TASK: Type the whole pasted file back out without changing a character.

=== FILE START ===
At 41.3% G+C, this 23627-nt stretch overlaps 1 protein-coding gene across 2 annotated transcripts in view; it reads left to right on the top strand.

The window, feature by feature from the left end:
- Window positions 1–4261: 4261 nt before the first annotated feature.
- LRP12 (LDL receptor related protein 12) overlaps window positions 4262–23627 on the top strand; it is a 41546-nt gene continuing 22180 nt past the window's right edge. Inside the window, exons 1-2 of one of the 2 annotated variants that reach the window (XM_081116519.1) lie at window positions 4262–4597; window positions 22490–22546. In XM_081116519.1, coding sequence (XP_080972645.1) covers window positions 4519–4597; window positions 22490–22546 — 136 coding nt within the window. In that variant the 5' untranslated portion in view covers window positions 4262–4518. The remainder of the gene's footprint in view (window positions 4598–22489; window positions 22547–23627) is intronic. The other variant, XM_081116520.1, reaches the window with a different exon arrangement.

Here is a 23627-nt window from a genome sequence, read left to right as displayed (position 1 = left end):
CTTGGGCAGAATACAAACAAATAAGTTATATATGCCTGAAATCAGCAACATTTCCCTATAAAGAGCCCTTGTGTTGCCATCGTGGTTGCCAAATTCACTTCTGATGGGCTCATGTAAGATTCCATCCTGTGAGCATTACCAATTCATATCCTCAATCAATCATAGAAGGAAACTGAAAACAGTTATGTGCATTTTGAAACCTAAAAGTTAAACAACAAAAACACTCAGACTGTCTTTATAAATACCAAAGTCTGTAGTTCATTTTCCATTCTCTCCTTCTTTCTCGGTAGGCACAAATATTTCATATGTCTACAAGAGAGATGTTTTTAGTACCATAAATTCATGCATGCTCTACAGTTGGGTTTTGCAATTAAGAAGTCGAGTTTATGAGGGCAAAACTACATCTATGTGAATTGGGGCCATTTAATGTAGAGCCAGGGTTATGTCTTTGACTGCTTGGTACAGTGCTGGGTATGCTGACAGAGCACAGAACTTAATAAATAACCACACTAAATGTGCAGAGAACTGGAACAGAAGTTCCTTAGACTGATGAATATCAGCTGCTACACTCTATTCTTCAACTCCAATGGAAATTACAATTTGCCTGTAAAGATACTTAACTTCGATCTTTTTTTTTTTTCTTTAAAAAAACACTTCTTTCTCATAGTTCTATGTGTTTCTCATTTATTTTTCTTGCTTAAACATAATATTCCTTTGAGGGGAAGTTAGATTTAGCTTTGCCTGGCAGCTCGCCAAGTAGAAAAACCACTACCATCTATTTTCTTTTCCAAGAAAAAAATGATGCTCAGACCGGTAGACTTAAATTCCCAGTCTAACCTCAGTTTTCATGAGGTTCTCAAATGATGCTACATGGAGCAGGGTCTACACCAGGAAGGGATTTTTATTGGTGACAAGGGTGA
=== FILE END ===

At 41.3% G+C, this 23627-nt stretch overlaps 1 protein-coding gene across 2 annotated transcripts in view; it reads left to right on the top strand.

The window, feature by feature from the left end:
- Window positions 1–4261: 4261 nt before the first annotated feature.
- LRP12 (LDL receptor related protein 12) overlaps window positions 4262–23627 on the top strand; it is a 41546-nt gene continuing 22180 nt past the window's right edge. Inside the window, exons 1-2 of one of the 2 annotated variants that reach the window (XM_081116519.1) lie at window positions 4262–4597; window positions 22490–22546. In XM_081116519.1, coding sequence (XP_080972645.1) covers window positions 4519–4597; window positions 22490–22546 — 136 coding nt within the window. In that variant the 5' untranslated portion in view covers window positions 4262–4518. The remainder of the gene's footprint in view (window positions 4598–22489; window positions 22547–23627) is intronic. The other variant, XM_081116520.1, reaches the window with a different exon arrangement.

Here is a 23627-nt window from a genome sequence, read left to right as displayed (position 1 = left end):
CTTGGGCAGAATACAAACAAATAAGTTATATATGCCTGAAATCAGCAACATTTCCCTATAAAGAGCCCTTGTGTTGCCATCGTGGTTGCCAAATTCACTTCTGATGGGCTCATGTAAGATTCCATCCTGTGAGCATTACCAATTCATATCCTCAATCAATCATAGAAGGAAACTGAAAACAGTTATGTGCATTTTGAAACCTAAAAGTTAAACAACAAAAACACTCAGACTGTCTTTATAAATACCAAAGTCTGTAGTTCATTTTCCATTCTCTCCTTCTTTCTCGGTAGGCACAAATATTTCATATGTCTACAAGAGAGATGTTTTTAGTACCATAAATTCATGCATGCTCTACAGTTGGGTTTTGCAATTAAGAAGTCGAGTTTATGAGGGCAAAACTACATCTATGTGAATTGGGGCCATTTAATGTAGAGCCAGGGTTATGTCTTTGACTGCTTGGTACAGTGCTGGGTATGCTGACAGAGCACAGAACTTAATAAATAACCACACTAAATGTGCAGAGAACTGGAACAGAAGTTCCTTAGACTGATGAATATCAGCTGCTACACTCTATTCTTCAACTCCAATGGAAATTACAATTTGCCTGTAAAGATACTTAACTTCGATCTTTTTTTTTTTTCTTTAAAAAAACACTTCTTTCTCATAGTTCTATGTGTTTCTCATTTATTTTTCTTGCTTAAACATAATATTCCTTTGAGGGGAAGTTAGATTTAGCTTTGCCTGGCAGCTCGCCAAGTAGAAAAACCACTACCATCTATTTTCTTTTCCAAGAAAAAAATGATGCTCAGACCGGTAGACTTAAATTCCCAGTCTAACCTCAGTTTTCATGAGGTTCTCAAATGATGCTACATGGAGCAGGGTCTACACCAGGAAGGGATTTTTATTGGTGACAAGGGTGA